JERUSALEM The Food and Drug Administration has approved revised prescribing information for a drug used to treat Parkinson’s disease that reduces the number of food and medicine restrictions for patients.
Teva Pharmaceutical Industries announced Monday that the agency had approved the revised labeling for Azilect (rasagiline) based on clinical data that confirmed the drug’s mechanism of action as a selective inhibitor of the enzyme monoamine oxidase-B, also known as MAO-B, when taken in the 1-mg and 0.5-mg doses. The new information reflects reduced concerns about using Azilect together with certain medications and foods.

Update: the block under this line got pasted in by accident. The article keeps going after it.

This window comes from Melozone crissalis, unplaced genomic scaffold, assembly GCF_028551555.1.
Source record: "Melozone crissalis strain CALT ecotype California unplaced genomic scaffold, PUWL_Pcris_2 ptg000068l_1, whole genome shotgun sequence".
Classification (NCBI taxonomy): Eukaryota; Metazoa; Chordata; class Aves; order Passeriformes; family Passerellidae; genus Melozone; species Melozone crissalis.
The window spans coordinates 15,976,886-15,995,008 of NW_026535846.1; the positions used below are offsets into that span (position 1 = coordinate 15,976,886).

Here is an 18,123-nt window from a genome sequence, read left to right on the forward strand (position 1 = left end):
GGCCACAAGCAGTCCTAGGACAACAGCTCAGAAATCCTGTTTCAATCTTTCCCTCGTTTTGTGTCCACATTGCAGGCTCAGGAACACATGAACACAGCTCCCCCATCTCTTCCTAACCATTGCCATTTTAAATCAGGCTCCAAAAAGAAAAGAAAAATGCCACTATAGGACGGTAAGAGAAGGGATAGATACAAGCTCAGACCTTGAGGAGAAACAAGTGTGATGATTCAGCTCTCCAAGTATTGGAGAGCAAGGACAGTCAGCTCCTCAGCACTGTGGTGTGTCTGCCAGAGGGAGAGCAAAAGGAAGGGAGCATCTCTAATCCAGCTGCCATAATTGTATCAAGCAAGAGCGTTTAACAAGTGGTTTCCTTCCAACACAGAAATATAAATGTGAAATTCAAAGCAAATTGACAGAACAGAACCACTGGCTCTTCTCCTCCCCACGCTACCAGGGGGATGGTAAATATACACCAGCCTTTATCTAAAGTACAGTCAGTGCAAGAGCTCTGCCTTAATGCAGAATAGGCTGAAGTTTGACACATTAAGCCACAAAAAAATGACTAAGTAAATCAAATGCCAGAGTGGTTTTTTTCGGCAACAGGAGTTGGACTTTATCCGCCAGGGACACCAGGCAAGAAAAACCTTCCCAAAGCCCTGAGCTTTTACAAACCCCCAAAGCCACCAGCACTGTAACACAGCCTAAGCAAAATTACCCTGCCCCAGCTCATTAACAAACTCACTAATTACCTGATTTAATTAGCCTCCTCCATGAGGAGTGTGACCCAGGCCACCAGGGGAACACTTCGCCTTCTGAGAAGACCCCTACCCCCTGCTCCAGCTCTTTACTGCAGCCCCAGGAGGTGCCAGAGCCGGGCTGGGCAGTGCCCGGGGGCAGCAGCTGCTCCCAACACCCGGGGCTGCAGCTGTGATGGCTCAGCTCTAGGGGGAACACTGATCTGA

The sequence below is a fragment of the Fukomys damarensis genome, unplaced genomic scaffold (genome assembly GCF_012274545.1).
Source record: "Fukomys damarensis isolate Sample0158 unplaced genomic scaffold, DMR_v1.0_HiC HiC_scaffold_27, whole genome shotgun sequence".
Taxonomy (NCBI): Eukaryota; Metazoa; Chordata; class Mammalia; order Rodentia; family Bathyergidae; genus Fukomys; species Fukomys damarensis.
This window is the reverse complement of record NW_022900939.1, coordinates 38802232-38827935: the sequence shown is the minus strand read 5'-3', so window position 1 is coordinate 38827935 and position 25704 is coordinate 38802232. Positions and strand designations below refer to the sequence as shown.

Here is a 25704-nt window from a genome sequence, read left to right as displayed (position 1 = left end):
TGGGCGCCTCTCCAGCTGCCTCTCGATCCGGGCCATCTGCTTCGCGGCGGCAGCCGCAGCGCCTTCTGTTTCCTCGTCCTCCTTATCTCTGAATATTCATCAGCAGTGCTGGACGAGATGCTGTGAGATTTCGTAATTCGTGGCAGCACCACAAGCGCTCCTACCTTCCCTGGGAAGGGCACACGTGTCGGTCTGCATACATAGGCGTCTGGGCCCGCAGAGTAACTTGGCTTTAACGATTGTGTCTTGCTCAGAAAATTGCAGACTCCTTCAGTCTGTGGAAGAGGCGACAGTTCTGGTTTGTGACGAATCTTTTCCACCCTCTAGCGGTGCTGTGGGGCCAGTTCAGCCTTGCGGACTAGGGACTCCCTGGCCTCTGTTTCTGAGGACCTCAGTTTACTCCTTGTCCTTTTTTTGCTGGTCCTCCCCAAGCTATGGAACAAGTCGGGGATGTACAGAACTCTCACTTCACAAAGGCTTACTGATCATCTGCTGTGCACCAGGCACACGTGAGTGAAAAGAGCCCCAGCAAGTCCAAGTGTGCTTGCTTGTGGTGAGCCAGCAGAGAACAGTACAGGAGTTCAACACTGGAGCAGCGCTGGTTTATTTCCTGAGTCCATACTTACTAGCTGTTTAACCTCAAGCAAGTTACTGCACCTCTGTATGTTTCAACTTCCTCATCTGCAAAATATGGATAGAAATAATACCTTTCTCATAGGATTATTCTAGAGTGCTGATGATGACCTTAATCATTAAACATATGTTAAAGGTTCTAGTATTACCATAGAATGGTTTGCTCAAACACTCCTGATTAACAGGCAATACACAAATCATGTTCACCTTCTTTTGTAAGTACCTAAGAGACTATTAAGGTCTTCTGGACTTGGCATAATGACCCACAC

Those include many OTC cough-and-cold medicines and foods with the amino acid tyramine, including soybean products, aged cheeses and air-dried and fermented meats, though patients taking MAO-B inhibitors such as Azilect are still advised to avoid foods with very high levels of tyramine.
“We are pleased with this important change in the prescribing information of Azilect as it removes a barrier for some physicians and some patients living with Parkinson’s disease,” Teva Neuroscience VP and general manager Jon Congleton said. “Physicians can now better focus on what is really most important, which is helping patients receive a proven efficacious and safe treatment, at diagnosis early in Parkinson’s disease, and throughout the course of the disease.”